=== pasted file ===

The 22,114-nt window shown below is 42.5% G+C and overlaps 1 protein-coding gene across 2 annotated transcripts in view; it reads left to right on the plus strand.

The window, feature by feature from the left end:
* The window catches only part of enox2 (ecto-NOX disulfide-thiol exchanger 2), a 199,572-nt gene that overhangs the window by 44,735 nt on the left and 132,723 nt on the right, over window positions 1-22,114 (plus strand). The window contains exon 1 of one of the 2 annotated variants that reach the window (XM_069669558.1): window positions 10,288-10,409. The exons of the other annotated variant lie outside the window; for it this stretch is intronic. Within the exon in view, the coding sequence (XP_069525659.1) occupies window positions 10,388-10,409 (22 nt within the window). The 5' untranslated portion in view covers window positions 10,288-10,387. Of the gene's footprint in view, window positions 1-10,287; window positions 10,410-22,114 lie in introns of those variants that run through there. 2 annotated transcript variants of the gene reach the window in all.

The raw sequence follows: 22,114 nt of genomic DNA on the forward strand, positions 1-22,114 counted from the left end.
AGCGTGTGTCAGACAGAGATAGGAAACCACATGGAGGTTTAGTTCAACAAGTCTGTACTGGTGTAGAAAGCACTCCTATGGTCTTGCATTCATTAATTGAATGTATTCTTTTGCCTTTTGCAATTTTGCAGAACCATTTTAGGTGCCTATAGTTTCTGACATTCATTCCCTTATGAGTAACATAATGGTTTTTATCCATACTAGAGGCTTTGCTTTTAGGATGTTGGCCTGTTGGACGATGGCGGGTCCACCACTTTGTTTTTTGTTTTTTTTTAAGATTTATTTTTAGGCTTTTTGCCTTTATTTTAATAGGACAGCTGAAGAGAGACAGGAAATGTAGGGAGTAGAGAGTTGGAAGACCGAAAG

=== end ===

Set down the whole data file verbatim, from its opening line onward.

The 22,114-nt window shown below is 42.5% G+C and overlaps 1 protein-coding gene across 2 annotated transcripts in view; it reads left to right on the plus strand.

The window, feature by feature from the left end:
* The window catches only part of enox2 (ecto-NOX disulfide-thiol exchanger 2), a 199,572-nt gene that overhangs the window by 44,735 nt on the left and 132,723 nt on the right, over window positions 1-22,114 (plus strand). The window contains exon 1 of one of the 2 annotated variants that reach the window (XM_069669558.1): window positions 10,288-10,409. The exons of the other annotated variant lie outside the window; for it this stretch is intronic. Within the exon in view, the coding sequence (XP_069525659.1) occupies window positions 10,388-10,409 (22 nt within the window). The 5' untranslated portion in view covers window positions 10,288-10,387. Of the gene's footprint in view, window positions 1-10,287; window positions 10,410-22,114 lie in introns of those variants that run through there. 2 annotated transcript variants of the gene reach the window in all.

The raw sequence follows: 22,114 nt of genomic DNA on the forward strand, positions 1-22,114 counted from the left end.
AGCGTGTGTCAGACAGAGATAGGAAACCACATGGAGGTTTAGTTCAACAAGTCTGTACTGGTGTAGAAAGCACTCCTATGGTCTTGCATTCATTAATTGAATGTATTCTTTTGCCTTTTGCAATTTTGCAGAACCATTTTAGGTGCCTATAGTTTCTGACATTCATTCCCTTATGAGTAACATAATGGTTTTTATCCATACTAGAGGCTTTGCTTTTAGGATGTTGGCCTGTTGGACGATGGCGGGTCCACCACTTTGTTTTTTGTTTTTTTTTAAGATTTATTTTTAGGCTTTTTGCCTTTATTTTAATAGGACAGCTGAAGAGAGACAGGAAATGTAGGGAGTAGAGAGTTGGAAGACCGAAAG